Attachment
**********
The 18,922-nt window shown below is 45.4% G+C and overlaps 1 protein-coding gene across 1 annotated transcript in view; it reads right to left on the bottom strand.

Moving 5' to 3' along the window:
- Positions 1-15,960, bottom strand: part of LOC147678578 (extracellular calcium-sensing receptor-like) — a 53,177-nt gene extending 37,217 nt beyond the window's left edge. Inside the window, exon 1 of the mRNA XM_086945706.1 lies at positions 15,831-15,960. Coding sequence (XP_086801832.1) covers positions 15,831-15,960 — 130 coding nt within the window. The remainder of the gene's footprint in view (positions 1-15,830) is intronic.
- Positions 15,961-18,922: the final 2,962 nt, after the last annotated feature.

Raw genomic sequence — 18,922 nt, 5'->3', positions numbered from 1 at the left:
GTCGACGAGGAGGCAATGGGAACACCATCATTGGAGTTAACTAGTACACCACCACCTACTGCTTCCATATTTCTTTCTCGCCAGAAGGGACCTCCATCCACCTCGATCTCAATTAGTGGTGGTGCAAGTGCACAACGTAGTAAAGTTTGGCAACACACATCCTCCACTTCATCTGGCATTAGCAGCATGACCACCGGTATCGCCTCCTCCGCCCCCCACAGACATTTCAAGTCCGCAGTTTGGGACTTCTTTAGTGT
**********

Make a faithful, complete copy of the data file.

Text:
The 18,922-nt window shown below is 45.4% G+C and overlaps 1 protein-coding gene across 1 annotated transcript in view; it reads right to left on the bottom strand.

Moving 5' to 3' along the window:
- Positions 1-15,960, bottom strand: part of LOC147678578 (extracellular calcium-sensing receptor-like) — a 53,177-nt gene extending 37,217 nt beyond the window's left edge. Inside the window, exon 1 of the mRNA XM_086945706.1 lies at positions 15,831-15,960. Coding sequence (XP_086801832.1) covers positions 15,831-15,960 — 130 coding nt within the window. The remainder of the gene's footprint in view (positions 1-15,830) is intronic.
- Positions 15,961-18,922: the final 2,962 nt, after the last annotated feature.

Raw genomic sequence — 18,922 nt, 5'->3', positions numbered from 1 at the left:
GTCGACGAGGAGGCAATGGGAACACCATCATTGGAGTTAACTAGTACACCACCACCTACTGCTTCCATATTTCTTTCTCGCCAGAAGGGACCTCCATCCACCTCGATCTCAATTAGTGGTGGTGCAAGTGCACAACGTAGTAAAGTTTGGCAACACACATCCTCCACTTCATCTGGCATTAGCAGCATGACCACCGGTATCGCCTCCTCCGCCCCCCACAGACATTTCAAGTCCGCAGTTTGGGACTTCTTTAGTGT